I’m grateful that I came to the Christian community through the Quaker door, because, for us, even these crucial doctrines — about Jesus, the Bible, evangelism — are to be engaged with discernment and in community rather than understood or imposed mechanically. I don’t panic if someone else rejects a label that I accept. No doubt they’ve learned something on their path that I have yet to encounter. And maybe I have something precious for them as well.
Our Quaker toolbox includes what one might call “an educative network for Spirit-led workers.” I base this on what I understand of the practice of Friends in the first few years of our movement. This is not out of antiquarian interest, or nostalgia for some by-gone “golden era,” but rather because in that practice I see several characteristics that are well-suited to our times.
Individual Quakers were involved in a broad range of these activities including staffing a medical tent set up to serve protesters in McGuffey Park. The Peace & Social Concerns Committee of our Quaker meeting made a number of decisions regarding what the meeting might do in a corporate way
Disparaged and abandoned by his fellow Quakers, Lay eventually helped win the debate over slavery. He wanted to provoke, to unsettle, even to confound — to make people think and act. His greatest power, indeed his genius, lay in his gift as an agitator. In every meeting he attended, public or private, he drew a line over the issue of slavery. He asked everyone he met, Which side are you on?
However, the geography is not the main problem. This yearly meeting barely functions. One of the Ohio quarters does not meet, and quiet a few meetings do not participate in yearly meeting activities, apparently having no need for the yearly meeting. Like other volunteer organizations, most of the work is done by committees, and in this yearly meeting, most of the committees do not work… When Community Friends Meeting, another bridge meeting, took the marriage of two women under its care in the late 90’s, there was plenty of energy. Suddenly, the session was overflowing with angry Friends…
The most difficult moment for me since the talk’s cancellation came after speaking at an American Friends Service Committee event. A Friends’ Central student approached me, sharing that she had come imagining a “monster” based on what she was told about Palestinians. She was genuinely surprised to see that was not the case and felt comfortable approaching me. It took a lot for me to restrain my tears.
We should never be asking the question, “Are we going to provide childcare?” Instead, I’d suggest the question, “How are we going to provide childcare?” Do we need to step up our donations so that we can hire a paid person to take on this role? Or do we need to set up some kind of rotation-based system so that we all provide childcare, so that parents do not have to fill this role themselves instead of participating in meeting activities? Or do we need to find a third option?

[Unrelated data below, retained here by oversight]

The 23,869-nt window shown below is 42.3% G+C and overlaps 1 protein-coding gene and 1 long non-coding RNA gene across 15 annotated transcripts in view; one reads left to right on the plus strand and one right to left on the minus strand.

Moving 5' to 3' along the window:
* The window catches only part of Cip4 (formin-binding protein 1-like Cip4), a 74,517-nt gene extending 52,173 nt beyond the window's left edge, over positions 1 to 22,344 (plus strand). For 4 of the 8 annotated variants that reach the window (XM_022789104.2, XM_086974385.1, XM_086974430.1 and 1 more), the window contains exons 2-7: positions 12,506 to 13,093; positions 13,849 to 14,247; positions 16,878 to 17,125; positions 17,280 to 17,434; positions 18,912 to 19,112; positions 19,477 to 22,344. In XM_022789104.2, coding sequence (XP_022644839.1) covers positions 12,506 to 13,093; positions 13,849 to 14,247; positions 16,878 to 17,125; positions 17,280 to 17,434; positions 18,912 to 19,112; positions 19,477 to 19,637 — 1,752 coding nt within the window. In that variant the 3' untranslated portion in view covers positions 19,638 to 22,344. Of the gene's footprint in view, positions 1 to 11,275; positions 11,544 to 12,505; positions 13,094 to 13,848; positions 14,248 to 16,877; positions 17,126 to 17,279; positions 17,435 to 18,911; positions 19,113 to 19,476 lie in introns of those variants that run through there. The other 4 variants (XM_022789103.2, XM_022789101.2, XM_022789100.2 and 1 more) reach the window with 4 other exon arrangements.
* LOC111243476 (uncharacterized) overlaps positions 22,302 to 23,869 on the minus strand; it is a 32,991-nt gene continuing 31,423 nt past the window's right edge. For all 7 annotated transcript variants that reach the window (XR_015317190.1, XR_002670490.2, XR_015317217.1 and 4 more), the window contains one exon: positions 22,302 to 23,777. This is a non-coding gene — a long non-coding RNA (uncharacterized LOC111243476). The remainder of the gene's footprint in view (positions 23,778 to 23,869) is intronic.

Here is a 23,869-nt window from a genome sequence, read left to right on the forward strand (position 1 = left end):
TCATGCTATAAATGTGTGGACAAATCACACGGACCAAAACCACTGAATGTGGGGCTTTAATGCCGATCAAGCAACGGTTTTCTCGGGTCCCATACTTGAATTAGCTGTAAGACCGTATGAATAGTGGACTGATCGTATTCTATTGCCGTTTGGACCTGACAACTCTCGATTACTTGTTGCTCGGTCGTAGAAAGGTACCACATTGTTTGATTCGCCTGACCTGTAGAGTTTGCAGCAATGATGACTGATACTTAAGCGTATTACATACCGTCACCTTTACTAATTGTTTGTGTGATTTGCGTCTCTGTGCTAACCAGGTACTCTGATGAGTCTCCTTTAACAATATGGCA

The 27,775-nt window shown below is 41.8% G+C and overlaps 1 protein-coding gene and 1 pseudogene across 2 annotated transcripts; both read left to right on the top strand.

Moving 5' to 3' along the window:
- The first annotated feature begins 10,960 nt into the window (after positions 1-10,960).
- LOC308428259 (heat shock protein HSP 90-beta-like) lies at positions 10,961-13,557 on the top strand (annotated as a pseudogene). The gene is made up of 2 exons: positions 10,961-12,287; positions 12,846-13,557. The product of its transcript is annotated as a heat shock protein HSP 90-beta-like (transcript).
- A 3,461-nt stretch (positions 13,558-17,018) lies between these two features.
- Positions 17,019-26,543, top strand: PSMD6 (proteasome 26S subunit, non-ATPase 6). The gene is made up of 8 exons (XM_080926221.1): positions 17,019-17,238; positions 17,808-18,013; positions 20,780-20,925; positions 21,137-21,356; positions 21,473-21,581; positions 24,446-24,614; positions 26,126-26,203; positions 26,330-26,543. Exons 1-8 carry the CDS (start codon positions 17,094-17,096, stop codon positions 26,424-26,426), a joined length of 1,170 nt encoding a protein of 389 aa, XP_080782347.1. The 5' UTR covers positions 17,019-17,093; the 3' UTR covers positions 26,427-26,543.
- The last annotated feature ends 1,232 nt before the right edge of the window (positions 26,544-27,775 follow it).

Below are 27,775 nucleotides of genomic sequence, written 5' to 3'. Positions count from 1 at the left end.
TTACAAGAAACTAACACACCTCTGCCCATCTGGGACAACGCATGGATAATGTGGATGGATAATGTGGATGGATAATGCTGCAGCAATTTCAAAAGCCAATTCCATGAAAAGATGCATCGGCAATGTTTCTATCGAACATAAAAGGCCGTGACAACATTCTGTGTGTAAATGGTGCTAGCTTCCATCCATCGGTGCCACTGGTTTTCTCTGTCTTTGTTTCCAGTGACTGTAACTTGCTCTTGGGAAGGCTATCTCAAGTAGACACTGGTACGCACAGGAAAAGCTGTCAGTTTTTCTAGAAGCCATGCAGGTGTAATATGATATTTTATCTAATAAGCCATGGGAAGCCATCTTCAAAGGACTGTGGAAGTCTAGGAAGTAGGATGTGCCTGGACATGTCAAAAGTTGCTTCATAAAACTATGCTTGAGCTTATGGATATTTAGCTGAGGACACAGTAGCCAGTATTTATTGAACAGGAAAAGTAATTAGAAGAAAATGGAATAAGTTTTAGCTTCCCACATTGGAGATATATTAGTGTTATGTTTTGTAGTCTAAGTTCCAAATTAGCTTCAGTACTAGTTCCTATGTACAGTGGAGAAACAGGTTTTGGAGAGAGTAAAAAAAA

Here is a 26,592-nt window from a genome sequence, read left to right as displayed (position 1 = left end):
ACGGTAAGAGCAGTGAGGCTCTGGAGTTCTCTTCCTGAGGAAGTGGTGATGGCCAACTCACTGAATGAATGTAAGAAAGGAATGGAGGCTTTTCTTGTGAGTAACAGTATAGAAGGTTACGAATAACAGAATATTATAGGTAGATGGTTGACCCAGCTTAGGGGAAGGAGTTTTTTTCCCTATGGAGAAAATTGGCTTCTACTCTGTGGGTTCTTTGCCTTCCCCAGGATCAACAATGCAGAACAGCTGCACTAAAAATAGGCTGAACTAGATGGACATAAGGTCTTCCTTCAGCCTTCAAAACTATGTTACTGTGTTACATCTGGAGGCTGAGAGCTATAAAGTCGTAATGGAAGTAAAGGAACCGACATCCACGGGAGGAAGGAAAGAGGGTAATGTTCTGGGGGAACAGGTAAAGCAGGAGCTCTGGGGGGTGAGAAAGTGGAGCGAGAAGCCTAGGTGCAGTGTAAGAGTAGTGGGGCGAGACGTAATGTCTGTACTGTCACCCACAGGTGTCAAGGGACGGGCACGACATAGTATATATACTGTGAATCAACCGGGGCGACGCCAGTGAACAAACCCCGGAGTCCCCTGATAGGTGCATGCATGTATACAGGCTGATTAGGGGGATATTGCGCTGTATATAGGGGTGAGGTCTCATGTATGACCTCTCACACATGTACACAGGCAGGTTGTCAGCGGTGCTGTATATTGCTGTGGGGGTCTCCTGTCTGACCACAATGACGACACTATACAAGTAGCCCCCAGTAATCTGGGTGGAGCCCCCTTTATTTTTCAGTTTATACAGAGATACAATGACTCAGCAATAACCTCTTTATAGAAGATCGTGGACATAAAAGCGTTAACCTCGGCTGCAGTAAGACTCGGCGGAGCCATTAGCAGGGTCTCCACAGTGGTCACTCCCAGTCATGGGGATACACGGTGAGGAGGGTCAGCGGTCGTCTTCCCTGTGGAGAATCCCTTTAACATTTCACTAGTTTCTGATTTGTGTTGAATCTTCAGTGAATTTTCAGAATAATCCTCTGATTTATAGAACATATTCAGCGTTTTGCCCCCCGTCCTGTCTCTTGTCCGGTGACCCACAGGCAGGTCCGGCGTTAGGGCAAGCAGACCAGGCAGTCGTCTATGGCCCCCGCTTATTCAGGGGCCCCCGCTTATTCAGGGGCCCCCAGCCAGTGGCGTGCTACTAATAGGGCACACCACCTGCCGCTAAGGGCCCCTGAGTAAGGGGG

We talked of different types of Quakers, because Quaker meetings have many styles. What unites them is that at least part of their worship includes open worship; they don’t have a hierarchy of leadership but rather share decision-making; and change in the Quaker church is slow, because Quakers don’t vote or debate. I thought I was familiar with the different types of Quaker worship styles, but Mr. Morrison told me that there are some “really different” Quaker churches in North Carolina.
I have not been arrested for nonviolent civil disobedience since the Vietnam War. But after a period of worship at the gates of the Bow plant I felt compelled to join a group who engaged in civil disobedience against this plant that is producing electricity in a way so damaging to our earth. We camped out for 24 hours across the railroad spur where coal is delivered to the plant.
I spent a week last month walking across New Hampshire on a climate pilgrimage sponsored by New England Quakers. Friends in New England are united in our concern for what we see as the tremendous damage humans are doing to God’s creation.Twenty of us...
And this kind of writing doesn’t only exclude our children and youth. It also makes life difficult for people who never went to college, people who are still learning English, and people living with a learning disability.